Part of this wonderful pre-Singapore sifting and sorting and organising is going through boxes I haven’t opened in quite some time. Within these boxes I’ve found a vast selection of unmarked data CDs and I spent Wednesday going through the many, many documents and files. Talk about flashbacks!
I found stories that I’ve been looking for and wondering where they got to, and I found stories and poems I don’t even remember writing. What amazed me, though, was the fact that I read through these – years later – and some of them were good. It was quite a strange feeling to go through something and realise that the idea is clever, that a certain sentence is perfect, that some plots are unique. Sure, there was a lot of crap, but it was so strange to read something so objectively and realise it’s mine.
There is a stage to writing that I firmly believe in, though I don’t often see it talked about and it isn’t a process I hear people refer to in their writing process. I call it “incubation” and, especially after this experience, I think it’s a fantastic part of the writing process – if you do it properly.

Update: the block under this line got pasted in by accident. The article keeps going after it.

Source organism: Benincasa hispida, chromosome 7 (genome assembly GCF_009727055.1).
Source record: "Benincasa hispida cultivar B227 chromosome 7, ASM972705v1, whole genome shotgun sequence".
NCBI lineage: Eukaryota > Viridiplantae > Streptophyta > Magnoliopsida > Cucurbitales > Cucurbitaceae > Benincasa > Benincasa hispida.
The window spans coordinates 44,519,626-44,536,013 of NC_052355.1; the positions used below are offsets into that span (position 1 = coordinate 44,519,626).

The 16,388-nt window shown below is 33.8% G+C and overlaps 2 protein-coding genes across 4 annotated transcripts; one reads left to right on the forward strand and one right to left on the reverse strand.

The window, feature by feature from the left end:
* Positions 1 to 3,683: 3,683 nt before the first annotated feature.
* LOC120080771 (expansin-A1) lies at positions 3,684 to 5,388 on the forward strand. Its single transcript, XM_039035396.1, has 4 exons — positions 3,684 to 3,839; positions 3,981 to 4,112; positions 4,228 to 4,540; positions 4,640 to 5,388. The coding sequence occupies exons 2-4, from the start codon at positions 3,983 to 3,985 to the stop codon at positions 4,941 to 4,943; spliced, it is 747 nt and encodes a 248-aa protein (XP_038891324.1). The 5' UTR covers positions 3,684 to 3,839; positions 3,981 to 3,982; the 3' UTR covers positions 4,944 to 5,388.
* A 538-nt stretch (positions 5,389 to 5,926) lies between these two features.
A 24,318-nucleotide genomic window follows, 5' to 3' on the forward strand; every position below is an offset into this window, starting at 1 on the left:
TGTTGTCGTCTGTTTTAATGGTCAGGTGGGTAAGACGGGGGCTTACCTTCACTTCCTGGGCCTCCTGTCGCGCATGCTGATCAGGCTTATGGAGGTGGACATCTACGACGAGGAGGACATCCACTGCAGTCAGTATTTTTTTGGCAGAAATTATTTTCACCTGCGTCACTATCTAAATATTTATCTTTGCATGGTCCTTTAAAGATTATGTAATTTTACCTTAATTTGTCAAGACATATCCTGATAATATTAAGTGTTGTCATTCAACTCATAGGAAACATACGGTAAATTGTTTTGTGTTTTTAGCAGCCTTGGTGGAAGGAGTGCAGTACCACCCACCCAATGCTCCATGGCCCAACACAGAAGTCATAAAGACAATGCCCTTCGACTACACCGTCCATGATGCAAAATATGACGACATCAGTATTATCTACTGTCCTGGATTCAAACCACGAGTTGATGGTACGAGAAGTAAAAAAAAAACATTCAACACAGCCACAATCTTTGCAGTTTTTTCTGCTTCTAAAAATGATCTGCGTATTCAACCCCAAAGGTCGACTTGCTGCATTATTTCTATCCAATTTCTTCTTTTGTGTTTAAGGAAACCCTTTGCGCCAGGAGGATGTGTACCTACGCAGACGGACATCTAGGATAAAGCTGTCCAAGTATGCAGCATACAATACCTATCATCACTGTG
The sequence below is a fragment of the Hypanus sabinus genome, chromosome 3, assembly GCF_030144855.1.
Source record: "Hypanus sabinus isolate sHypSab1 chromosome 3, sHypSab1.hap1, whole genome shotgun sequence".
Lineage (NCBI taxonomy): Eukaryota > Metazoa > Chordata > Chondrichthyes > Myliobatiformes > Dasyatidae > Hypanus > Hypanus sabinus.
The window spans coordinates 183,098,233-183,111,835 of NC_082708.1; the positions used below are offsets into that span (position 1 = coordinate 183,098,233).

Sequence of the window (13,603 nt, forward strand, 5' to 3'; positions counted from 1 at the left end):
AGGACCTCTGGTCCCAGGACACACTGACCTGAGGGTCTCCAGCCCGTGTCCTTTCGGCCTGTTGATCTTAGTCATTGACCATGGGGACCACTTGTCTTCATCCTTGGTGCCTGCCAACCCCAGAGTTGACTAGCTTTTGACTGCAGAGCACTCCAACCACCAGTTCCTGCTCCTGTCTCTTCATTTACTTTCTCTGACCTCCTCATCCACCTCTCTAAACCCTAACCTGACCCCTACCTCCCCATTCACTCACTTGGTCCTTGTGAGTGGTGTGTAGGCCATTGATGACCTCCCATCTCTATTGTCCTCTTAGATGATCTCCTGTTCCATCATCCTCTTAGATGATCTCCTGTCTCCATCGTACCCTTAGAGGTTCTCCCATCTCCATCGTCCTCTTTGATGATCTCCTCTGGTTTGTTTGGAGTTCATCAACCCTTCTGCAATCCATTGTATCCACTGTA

So you’ve written your novel. Edited it. Asked people to read it. Edited it some more.
Now incubate it.
Don’t shove it in the bottom of a box for five years and forget about it, but DO set it aside and don’t look at it for at least a month. Yes, a month. Minimum. In this month, do something else – something not related to your novel. It’s tempting to “tweak” it during this time, or have an idea you want to rush and include in it … write it down in a notebook, but don’t touch your novel.
Then come back to your novel and look at it with fresh eyes.
It’s a process I’ve forgotten to incorporate in my writing recently. I tried to do it with my dissertation but time became an issue and it simply wasn’t a realistic option. I regret that, because a month after submitting it I went back through it and saw, glaringly, things I would change for the better. Oh, well.
Now, after reviewing all this stuff I’ve written, I feel like I can view it not as a self-critical perfectionist or as a dillusional wannabe writer, but as a reader. And if you can’t read the work you’ve written and enjoy it, then how do you expect your readers to do it?
Since going through the old documents I’ve been inspired – not to write novels and conquer the world through words, but to keep writing. Every day. And some of it will be crap, but some of it will be good. Istead of giving up, I’m going to take a break from one idea and move on, and instead of ignoring the work that bored or frustrated me, I’m going to come back to it – later, after I’ve left it to incubate.
Have you ever “incubated” your work? How often do you (if ever) look at work you wrote a while ago?